chimera

(redirected from Composite creature)
Also found in: Thesaurus, Medical, Encyclopedia.

Chi·me·ra

also Chi·mae·ra  (kī-mîr′ə, kĭ-)
n.
1. Greek Mythology A fire-breathing female monster usually represented as a composite of a lion, goat, and serpent.
2. An imaginary monster made up of grotesquely disparate parts.

chi·me·ra

also chi·mae·ra  (kī-mîr′ə, kĭ-)
n.
1.
a. An organism, organ, or part consisting of two or more tissues of different genetic composition, produced as a result of organ transplant, grafting, or genetic engineering.
b. A gene or protein consisting of parts from two different genes or proteins that are normally distinct, sometimes derived from two different species.
2. An individual who has received a transplant of genetically and immunologically different tissue.
3. A fanciful mental illusion or fabrication.

[Middle English chimere, Chimera, from Old French, from Latin chimaera, from Greek khimaira, female goat, Chimera; see ghei- in Indo-European roots.]

chimera

(kaɪˈmɪərə; kɪ-) or

chimaera

n
1. (Classical Myth & Legend) (often capital) Greek myth a fire-breathing monster with the head of a lion, body of a goat, and tail of a serpent
2. (Art Terms) a fabulous beast made up of parts taken from various animals
3. a wild and unrealistic dream or notion
4. (Genetics) biology an organism, esp a cultivated plant, consisting of at least two genetically different kinds of tissue as a result of mutation, grafting, etc
[C16: from Latin chimaera, from Greek khimaira she-goat, from khimaros he-goat]

chi•me•ra

or chi•mae•ra

(kɪˈmɪər ə, kaɪ-)

n., pl. -ras.
1. (often cap.) a monster of classical myth, commonly represented with a lion's head, a goat's body, and a serpent's tail.
2. any horrible or grotesque imaginary creature.
3. a fancy or dream.
4. an organism composed of two or more genetically distinct tissues.
[1350–1400; Middle English < Latin chimaera < Greek chímaira she-goat; akin to Old Norse gymbr, E gimmer ewe-lamb one year (i.e., one winter) old, Latin hiems winter (see hiemal)]
ThesaurusAntonymsRelated WordsSynonymsLegend:
Noun1.chimera - (Greek mythology) fire-breathing female monster with a lion's head and a goat's body and a serpent's tailChimera - (Greek mythology) fire-breathing female monster with a lion's head and a goat's body and a serpent's tail; daughter of Typhon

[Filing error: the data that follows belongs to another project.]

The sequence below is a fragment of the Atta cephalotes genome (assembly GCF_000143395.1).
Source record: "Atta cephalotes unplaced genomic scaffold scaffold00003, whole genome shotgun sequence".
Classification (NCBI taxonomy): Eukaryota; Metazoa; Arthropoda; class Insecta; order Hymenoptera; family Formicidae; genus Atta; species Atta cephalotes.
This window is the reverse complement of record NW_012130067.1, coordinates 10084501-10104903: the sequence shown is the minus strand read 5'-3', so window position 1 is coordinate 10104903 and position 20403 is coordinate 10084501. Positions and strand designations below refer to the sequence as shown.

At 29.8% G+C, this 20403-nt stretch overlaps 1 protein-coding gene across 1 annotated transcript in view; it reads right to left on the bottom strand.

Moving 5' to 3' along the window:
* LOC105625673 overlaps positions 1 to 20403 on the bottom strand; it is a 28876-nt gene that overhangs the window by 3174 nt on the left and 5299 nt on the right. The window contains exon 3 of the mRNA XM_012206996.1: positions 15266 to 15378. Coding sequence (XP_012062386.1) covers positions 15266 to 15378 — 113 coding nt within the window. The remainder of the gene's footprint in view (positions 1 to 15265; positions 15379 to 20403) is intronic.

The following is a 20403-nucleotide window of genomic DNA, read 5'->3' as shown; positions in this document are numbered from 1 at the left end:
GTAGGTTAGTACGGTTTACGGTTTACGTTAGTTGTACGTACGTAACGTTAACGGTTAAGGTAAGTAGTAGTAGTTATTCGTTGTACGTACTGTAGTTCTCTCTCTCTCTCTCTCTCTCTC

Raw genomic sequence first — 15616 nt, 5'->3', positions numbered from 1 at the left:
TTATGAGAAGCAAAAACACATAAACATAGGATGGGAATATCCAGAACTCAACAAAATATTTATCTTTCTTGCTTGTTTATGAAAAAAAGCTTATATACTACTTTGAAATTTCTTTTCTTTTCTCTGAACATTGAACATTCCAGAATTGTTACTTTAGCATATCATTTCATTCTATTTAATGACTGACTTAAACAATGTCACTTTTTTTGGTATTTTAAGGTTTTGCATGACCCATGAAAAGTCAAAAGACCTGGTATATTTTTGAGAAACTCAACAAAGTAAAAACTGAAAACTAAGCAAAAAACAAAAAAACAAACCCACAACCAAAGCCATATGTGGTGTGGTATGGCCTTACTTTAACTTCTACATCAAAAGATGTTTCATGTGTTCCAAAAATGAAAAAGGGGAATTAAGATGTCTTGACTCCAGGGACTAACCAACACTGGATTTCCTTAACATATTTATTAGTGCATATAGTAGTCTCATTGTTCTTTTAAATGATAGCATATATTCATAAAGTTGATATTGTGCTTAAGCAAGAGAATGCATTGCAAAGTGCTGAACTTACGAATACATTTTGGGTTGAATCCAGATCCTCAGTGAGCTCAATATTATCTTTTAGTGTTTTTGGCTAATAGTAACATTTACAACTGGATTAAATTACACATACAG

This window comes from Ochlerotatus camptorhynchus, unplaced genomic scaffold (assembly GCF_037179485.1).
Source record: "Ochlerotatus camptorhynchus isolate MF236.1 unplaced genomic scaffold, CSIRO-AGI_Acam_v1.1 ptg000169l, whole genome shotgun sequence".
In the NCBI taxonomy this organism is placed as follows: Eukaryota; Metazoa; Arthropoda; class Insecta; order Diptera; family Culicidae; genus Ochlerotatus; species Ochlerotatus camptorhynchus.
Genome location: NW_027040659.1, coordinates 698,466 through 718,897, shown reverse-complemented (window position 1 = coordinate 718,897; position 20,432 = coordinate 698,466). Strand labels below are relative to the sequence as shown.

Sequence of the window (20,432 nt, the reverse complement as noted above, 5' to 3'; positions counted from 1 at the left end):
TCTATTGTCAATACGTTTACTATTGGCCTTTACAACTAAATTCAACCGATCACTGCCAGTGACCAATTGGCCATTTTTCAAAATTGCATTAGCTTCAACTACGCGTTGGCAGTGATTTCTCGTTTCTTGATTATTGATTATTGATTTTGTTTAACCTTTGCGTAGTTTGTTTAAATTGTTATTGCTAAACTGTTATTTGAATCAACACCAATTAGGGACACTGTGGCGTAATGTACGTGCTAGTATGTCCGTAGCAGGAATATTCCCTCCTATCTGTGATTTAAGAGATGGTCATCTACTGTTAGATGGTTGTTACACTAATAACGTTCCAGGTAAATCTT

Greek mythology - the mythology of the ancient Greeks
mythical creature, mythical monster - a monster renowned in folklore and myth
2.chimera - a grotesque product of the imagination
imagery, imaging, mental imagery, imagination - the ability to form mental images of things or events; "he could still hear her in his imagination"

chimera

noun illusion, dream, fantasy, delusion, spectre, snare, hallucination, figment, ignis fatuus, will-o'-the-wisp He spent his life pursuing the chimera of perfect love.

chimera

noun
A fantastic, impracticable plan or desire:
Translations
химера
Chiméra
kimäär
khimaira
Himera
キマイラキメラ
himeraХимера
chimairachimär

chimera

[kaɪˈmɪərə] Nquimera f

chimera

[kaɪˈmɪərə] n
(formal) (= idea) → chimère f
(= monster) → chimère f

chimera

nChimäre f; (fig)Schimäre f
References in classic literature ?
Whether they were the young, or merely portions of a composite creature, I did not know.
Place your composite creature into an environment before you print it out- (Some tips: If one of your source photos includes a background you like, use that as a base upon which to "build" your invention.
In Greek mythology: a composite creature with the body and head of a lion, a goat's head rising from its back, and a serpent's tail.
Odette is destined to remain a strange composite creature, until rescued by a man's undying love.
Randall's Jefferson is, in effect, a composite creature culled from the scholarship of the last quarter-century: not quite as magisterial as Malone's Jefferson, but thoroughly admirable, as romantic and human as Fawn Brodie's Jefferson, but without the psychiatric paraphernalia and with the Sally Hemmings story littered with question marks; neither as political as Noble Cunningham's nor as philosophical as Gary Wills' Jefferson, but a principled pragmatist nonetheless.
He seems to have created a new composite creature constituting two cast buffalo heads at the opposite ends and a "body", which is made from cast carbon steel, mild steel rods and granite from a quarry in Belfast.
This composite creature shows up in Mesopotamian art as early as the Third Dynasty of Ur, 4,200 years ago.
Iconographic representations show that the lion and the serpent/dragon were so closely associated that they could actually be combined into a single composite creature.